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Ari Encarnacion didn’t care for sports growing up. Instead, he was hooked on RuneScape, a massive multiplayer fantasy game he played for years.

Now, 22, he’s creating his own computer game, but it’s no child’s play. He’s taking a game development course at Santa Rosa Junior College, which this fall revived its game programming degree after previously unsuccessful attempts.

“It’s something that the junior college should and needs to offer as the (gaming) industry gets larger,” said Encarnacion, of Sonoma.

The college offered the introductory course on game development online this semester, as well as game design. Plans for next semester call for offering the beginning courses, along with more advanced ones.

Classes filled up quickly this semester, said Donald Laird, chair of the computer studies department that oversees the gaming program. He expects they’ll do the same in the spring.

“We’re adding additional sections in the spring semester because of the demand,” he said, noting the classes this fall have about 35 students each.

SRJC officials first approved the major six years ago. While it offered some gaming classes over the years, the college didn’t have faculty to consistently teach the courses, Laird said.

That’s changed. The 36,000-student college now has a full-time instructor, Ethan Wilde, dedicated to the program. The Sonoma County native, who previously taught at Academy of Art University’s Graduate School of New Media in San Francisco, is teaching game development, while new adjunct instructor Alejandro Jauco will be teaching game design on a part-time basis.

To obtain an associate’s degree in game programming, students must complete 32 credits, including game development and design, digital media, computer programming, data structures, and algorithms and calculus.

According to the Entertainment Software Association, 77 universities and colleges across the state have video game programs, but just a handful of community colleges offer associate’s degrees.

Laird said the college is trying to meet a demand. Many students have requested the classes, eager to enter the high-paying gaming industry. Businesses also frequently reach out to the college, looking to hire students with game programming skills.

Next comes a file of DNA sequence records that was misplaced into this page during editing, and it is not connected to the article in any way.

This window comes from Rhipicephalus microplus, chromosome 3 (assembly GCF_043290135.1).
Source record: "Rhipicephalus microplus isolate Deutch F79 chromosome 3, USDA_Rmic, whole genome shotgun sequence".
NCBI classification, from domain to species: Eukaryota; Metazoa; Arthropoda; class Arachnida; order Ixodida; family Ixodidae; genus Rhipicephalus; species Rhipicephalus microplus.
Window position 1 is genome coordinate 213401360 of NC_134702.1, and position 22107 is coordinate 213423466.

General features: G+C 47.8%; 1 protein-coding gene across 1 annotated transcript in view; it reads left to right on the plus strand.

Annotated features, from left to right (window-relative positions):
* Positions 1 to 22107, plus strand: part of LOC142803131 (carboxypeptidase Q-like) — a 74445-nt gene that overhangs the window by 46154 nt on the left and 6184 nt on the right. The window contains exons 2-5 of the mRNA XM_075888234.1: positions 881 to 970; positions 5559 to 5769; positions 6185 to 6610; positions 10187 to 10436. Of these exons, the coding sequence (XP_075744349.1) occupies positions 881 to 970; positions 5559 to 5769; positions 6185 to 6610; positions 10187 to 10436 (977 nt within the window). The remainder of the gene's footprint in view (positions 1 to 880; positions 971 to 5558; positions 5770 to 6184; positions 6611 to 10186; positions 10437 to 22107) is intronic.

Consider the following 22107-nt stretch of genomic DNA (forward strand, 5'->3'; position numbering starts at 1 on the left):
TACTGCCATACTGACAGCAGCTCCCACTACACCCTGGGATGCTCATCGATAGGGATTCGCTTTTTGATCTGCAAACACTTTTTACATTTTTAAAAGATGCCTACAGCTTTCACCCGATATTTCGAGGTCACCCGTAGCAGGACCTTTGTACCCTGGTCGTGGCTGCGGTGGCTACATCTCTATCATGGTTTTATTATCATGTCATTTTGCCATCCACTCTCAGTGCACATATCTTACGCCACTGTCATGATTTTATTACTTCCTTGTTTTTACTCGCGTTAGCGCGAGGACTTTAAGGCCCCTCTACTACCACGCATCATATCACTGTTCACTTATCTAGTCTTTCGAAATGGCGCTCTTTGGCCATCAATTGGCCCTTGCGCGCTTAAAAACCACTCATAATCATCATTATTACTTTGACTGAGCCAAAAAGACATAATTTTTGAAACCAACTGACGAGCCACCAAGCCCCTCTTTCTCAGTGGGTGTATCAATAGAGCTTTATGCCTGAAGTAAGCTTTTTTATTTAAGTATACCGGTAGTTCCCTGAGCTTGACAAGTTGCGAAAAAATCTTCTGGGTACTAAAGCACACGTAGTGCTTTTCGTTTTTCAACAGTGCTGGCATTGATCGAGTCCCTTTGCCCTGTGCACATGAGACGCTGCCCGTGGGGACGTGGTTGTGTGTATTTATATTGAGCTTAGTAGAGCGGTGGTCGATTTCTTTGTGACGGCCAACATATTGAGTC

“With unemployment being so incredibly low, these companies are desperately trying to find employees,” Laird said. “Right now is a good time to be getting into this.”

It’s a booming industry, particularly in the state and Bay Area, Wilde said. California is home to about 850 game companies, far more than any other state, according to the Entertainment Software Association. More than 300 of the companies are located in the San Francisco area. Video game software sales exceeded $24.5 billion last year, the association reported.

“We’re right on the lip of that,” Wilde said. “We’re on the edge of this vibrant community.”

Texas came in second as the state with the most game companies, with just under 270 businesses, according to the association’s industry analysis released in February.

In California, the companies employed more than 35,000 workers, accounting for more than half the industry’s workforce. About 16,500 jobs were in the San Francisco area.

Drawn to the strong job market, SRJC student Tom Hart enrolled in the game development class this semester. Although he’s majoring in computer science and natural science, the Santa Rosa resident also is considering a gaming career.

“It comes down to practical consideration,” said Hart, who previously worked in the technology field testing software.

Wilde said the mobile app market fueled much of the gaming industry’s growth. Smartphones opened the field for small and independent makers, allowing them to publish their games in places like Apple’s App Store, he said.

Encarnacion eventually plans to transfer to UC Santa Cruz, which offers a computer game design undergraduate degree. A musician, he’d like to become a game audio programmer.

He’s already looking into different companies in the North Bay, Seattle and southern California.

“This is a perfect time to do it,” Encarnacion said. “It’s not stopping anytime soon.”

You can reach Staff Writer Eloísa Ruano González at 707-521-5458 or eloisa.gonzalez@pressdemocrat.com. On Twitter @eloisanews.

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